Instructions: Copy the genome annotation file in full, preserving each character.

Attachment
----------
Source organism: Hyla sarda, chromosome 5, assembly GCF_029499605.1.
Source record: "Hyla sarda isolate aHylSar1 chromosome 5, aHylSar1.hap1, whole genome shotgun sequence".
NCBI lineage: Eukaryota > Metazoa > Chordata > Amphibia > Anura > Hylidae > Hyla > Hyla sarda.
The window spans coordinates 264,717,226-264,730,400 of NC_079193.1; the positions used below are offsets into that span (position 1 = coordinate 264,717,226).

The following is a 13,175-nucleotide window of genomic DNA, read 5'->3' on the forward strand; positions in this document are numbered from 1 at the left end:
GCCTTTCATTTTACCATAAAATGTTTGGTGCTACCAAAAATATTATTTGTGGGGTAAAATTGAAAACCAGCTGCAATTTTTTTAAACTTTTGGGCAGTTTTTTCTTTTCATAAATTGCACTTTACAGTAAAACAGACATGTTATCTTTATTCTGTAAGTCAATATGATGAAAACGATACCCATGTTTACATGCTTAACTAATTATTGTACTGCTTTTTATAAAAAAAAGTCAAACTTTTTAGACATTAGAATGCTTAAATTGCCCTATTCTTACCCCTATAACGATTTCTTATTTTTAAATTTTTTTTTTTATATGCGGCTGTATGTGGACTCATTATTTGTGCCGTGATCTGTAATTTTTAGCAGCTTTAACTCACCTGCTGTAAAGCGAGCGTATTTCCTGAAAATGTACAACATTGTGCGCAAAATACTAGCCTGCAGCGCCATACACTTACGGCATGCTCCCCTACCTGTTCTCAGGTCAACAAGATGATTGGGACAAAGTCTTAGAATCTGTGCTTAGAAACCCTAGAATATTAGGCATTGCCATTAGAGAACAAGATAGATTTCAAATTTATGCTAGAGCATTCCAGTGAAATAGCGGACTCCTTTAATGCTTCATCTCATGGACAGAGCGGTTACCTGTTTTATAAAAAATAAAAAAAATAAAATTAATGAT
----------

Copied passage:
Source organism: Hyla sarda, chromosome 5, assembly GCF_029499605.1.
Source record: "Hyla sarda isolate aHylSar1 chromosome 5, aHylSar1.hap1, whole genome shotgun sequence".
NCBI lineage: Eukaryota > Metazoa > Chordata > Amphibia > Anura > Hylidae > Hyla > Hyla sarda.
The window spans coordinates 264,717,226-264,730,400 of NC_079193.1; the positions used below are offsets into that span (position 1 = coordinate 264,717,226).

The following is a 13,175-nucleotide window of genomic DNA, read 5'->3' on the forward strand; positions in this document are numbered from 1 at the left end:
GCCTTTCATTTTACCATAAAATGTTTGGTGCTACCAAAAATATTATTTGTGGGGTAAAATTGAAAACCAGCTGCAATTTTTTTAAACTTTTGGGCAGTTTTTTCTTTTCATAAATTGCACTTTACAGTAAAACAGACATGTTATCTTTATTCTGTAAGTCAATATGATGAAAACGATACCCATGTTTACATGCTTAACTAATTATTGTACTGCTTTTTATAAAAAAAAGTCAAACTTTTTAGACATTAGAATGCTTAAATTGCCCTATTCTTACCCCTATAACGATTTCTTATTTTTAAATTTTTTTTTTTATATGCGGCTGTATGTGGACTCATTATTTGTGCCGTGATCTGTAATTTTTAGCAGCTTTAACTCACCTGCTGTAAAGCGAGCGTATTTCCTGAAAATGTACAACATTGTGCGCAAAATACTAGCCTGCAGCGCCATACACTTACGGCATGCTCCCCTACCTGTTCTCAGGTCAACAAGATGATTGGGACAAAGTCTTAGAATCTGTGCTTAGAAACCCTAGAATATTAGGCATTGCCATTAGAGAACAAGATAGATTTCAAATTTATGCTAGAGCATTCCAGTGAAATAGCGGACTCCTTTAATGCTTCATCTCATGGACAGAGCGGTTACCTGTTTTATAAAAAATAAAAAAAATAAAATTAATGAT